Snow piles on in Southern Tier

By Matt Porter
By Perry Russom

February 13, 2014 Updated Feb 14, 2014 at 12:57 PM EDT

Vestal, NY (WBNG Binghamton) More snow means more digging out, but after two storms, finding a place for all that snow is a tall order.

The sound of shovels scraping against driveways and walkways is an all too familiar sound this winter.

In Johnson City, the Elliot family unleashed a team of six to get a head start on the snow.

"The kids love it," said Elisabeth Elliot. "They love playing in the snow. They're like, 'Can we make a giant snowman?'"

Jennifer Doetzer, of Johnson City, said she's become used to clearing out her driveway every couple of weeks.

"Took me a couple hours last time," Doetzer said, "It will probably take me the better part of a couple hours too."

Quinten Himko got released early from Johnson City High School, and spent the afternoon clearing walkways for his parents and neighbors.

"Piles are getting pretty high, sooner or later we're going to have to have some rain or something." Himko said.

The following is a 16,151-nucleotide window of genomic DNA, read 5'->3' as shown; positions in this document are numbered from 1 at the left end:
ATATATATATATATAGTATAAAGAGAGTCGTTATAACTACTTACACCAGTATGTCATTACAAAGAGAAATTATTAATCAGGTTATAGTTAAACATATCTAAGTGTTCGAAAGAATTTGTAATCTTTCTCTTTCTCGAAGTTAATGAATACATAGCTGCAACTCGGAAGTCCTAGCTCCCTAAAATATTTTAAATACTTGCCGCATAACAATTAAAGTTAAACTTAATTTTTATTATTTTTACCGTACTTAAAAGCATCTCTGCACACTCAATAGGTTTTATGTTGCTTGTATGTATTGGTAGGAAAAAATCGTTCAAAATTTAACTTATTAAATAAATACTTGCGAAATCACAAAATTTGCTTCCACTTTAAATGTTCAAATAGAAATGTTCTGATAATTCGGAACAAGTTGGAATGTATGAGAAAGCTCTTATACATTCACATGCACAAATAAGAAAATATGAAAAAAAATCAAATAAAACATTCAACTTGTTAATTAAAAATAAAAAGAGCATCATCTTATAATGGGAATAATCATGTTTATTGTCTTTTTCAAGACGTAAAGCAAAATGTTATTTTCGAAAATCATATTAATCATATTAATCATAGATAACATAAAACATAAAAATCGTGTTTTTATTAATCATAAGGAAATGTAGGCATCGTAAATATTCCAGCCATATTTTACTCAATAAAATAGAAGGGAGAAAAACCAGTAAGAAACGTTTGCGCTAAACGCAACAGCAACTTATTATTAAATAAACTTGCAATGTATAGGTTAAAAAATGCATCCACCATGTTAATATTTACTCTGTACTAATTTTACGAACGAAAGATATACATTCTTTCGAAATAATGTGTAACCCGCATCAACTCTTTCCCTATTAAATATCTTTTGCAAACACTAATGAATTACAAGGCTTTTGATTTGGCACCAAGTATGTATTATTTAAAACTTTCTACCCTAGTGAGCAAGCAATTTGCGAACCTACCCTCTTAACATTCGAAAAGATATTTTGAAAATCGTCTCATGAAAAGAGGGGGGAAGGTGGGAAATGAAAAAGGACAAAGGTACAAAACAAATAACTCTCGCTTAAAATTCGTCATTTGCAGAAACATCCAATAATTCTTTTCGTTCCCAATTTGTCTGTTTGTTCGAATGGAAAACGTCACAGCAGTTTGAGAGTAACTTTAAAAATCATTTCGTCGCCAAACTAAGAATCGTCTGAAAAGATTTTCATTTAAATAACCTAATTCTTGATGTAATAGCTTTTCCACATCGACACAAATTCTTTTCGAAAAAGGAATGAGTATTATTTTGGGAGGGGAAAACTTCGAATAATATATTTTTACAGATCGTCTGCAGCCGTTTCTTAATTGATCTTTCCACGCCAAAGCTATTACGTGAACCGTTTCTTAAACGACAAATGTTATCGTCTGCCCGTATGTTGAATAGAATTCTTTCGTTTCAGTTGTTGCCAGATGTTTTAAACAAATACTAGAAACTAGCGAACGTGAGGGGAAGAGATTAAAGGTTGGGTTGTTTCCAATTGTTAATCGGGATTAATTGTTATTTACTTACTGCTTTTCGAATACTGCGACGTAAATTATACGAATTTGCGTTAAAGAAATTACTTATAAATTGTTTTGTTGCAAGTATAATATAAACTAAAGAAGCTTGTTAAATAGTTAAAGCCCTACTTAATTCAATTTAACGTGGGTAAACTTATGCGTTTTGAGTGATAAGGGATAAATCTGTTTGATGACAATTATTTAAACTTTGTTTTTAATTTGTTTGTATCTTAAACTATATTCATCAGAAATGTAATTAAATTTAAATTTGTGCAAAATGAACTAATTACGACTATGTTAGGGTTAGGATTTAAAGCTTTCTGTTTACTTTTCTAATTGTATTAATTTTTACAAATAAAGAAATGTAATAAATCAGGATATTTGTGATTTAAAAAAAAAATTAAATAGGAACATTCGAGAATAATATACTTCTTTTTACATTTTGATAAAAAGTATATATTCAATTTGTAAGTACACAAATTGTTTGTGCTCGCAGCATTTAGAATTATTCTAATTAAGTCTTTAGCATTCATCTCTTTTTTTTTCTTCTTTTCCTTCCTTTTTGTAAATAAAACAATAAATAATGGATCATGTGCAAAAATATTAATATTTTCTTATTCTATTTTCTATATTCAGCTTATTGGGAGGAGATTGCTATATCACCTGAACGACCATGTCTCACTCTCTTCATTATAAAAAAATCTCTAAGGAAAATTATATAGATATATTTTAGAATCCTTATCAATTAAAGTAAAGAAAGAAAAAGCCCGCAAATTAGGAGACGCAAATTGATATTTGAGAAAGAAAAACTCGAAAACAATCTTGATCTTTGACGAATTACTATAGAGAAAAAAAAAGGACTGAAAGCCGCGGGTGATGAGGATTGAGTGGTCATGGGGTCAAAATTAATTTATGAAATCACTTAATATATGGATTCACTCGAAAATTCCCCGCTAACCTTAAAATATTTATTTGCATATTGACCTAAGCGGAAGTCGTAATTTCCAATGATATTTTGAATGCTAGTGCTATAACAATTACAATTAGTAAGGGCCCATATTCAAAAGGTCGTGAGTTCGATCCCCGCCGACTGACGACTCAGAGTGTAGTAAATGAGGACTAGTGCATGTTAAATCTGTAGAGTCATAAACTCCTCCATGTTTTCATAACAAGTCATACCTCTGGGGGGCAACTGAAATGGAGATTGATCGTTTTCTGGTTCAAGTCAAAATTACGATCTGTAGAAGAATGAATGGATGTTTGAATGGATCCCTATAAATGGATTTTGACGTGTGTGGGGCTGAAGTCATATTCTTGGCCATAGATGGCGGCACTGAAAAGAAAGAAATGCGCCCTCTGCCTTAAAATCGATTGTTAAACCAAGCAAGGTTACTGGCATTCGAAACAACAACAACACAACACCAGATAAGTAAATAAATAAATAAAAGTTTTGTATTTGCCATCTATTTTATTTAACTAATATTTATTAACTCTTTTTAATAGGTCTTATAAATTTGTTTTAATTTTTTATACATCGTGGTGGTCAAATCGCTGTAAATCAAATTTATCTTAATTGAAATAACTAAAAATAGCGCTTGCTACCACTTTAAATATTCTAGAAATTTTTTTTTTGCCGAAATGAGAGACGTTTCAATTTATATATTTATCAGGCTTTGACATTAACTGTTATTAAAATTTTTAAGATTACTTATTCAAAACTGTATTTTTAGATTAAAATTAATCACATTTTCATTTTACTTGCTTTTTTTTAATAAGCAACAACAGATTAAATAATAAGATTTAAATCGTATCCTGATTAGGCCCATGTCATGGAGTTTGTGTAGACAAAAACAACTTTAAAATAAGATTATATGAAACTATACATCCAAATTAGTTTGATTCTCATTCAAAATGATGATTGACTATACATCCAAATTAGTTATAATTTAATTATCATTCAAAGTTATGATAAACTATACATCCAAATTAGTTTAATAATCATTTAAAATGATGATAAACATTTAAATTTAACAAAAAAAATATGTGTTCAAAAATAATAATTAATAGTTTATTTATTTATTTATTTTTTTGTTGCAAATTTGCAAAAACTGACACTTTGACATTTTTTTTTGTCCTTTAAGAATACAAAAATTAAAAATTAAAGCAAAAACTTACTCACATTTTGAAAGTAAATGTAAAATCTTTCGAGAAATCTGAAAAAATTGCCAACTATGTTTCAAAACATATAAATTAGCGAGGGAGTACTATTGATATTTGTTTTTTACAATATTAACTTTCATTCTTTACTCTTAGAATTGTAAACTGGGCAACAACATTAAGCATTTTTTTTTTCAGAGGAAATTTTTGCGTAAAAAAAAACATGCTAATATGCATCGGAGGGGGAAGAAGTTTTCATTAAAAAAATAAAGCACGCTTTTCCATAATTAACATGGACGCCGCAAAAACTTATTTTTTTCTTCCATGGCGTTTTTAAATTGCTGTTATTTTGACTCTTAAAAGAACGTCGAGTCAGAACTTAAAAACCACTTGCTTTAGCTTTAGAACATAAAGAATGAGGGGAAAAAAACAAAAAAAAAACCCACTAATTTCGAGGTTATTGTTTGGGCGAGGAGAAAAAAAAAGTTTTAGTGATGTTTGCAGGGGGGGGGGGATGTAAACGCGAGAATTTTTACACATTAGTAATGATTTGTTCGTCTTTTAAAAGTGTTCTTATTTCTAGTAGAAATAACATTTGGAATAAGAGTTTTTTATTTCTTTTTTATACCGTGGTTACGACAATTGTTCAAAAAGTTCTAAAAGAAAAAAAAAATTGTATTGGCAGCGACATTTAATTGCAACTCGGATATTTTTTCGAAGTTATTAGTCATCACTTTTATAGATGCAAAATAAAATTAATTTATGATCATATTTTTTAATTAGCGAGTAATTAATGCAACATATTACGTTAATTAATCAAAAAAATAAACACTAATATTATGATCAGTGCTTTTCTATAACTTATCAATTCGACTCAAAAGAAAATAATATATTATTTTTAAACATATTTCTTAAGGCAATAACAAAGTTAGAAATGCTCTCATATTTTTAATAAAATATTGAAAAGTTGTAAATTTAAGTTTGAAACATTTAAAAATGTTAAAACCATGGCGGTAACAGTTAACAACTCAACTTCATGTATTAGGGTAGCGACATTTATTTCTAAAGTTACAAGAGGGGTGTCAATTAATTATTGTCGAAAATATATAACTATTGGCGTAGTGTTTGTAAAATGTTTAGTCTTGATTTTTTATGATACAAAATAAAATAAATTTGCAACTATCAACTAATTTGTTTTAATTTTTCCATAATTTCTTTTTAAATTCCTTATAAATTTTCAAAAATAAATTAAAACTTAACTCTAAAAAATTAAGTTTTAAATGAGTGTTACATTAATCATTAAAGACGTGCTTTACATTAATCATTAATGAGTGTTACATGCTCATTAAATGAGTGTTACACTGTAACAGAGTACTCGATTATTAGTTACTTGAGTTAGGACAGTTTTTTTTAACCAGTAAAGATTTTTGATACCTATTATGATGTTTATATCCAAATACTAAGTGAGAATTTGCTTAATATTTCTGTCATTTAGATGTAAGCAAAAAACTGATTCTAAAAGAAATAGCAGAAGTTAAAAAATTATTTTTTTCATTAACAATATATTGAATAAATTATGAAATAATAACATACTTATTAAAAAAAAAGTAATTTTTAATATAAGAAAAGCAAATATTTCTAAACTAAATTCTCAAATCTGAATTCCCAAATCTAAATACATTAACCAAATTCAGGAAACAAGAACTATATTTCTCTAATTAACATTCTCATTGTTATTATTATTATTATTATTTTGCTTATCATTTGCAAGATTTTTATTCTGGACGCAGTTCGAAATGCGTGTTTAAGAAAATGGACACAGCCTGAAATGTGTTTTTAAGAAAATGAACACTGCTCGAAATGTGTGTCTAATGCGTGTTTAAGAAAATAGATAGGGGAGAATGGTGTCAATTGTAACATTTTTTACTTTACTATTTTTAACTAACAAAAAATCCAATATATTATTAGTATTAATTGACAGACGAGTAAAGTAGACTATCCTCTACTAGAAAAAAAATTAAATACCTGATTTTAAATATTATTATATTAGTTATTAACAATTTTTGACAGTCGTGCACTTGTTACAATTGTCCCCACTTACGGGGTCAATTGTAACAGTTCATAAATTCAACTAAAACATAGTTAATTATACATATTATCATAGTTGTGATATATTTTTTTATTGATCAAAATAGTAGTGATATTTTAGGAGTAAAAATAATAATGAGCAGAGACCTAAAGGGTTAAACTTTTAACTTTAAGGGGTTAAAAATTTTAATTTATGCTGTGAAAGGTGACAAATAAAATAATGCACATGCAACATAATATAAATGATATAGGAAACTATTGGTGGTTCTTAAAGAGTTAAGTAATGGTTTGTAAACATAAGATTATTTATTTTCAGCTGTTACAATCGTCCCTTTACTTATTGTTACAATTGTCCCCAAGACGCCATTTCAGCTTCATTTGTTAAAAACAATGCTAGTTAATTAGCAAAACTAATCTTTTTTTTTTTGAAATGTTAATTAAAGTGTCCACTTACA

But as more snow piles up, Joanne Hill of Johnson City asks for a place to put it all.

"As you see, we've got a yard full of snow here," Hill said. "It's piled almost as high as I am, so there's not very much place to put it."

At the Veterinary Medical Clinic, owner Dale Skrabalak's parking lot shrinks each storm.

"We probably lost at least one space with that 10 foot pile of snow sitting there," Skrabalak said. "And in my other location, we lost a couple different spaces. Just no place to put it."

For Bryan Swingle of Binghamton, he said if he runs out of room it's not his problem.

"Do the best I can, I don't know," Swingle said. "Push it out to the street and let the city deal with it."

For Stephania Sarday, the best way to clear the snow is for spring to hurry on up.

"Yes, it needs to be spring now," Sarday said.

But for some, they say the snow comes with the territory of living in upstate New York.

"If you're from this area, you gotta expect snow," said Earl Lewis of Binghamton. "You know what I mean; it's not a new thing."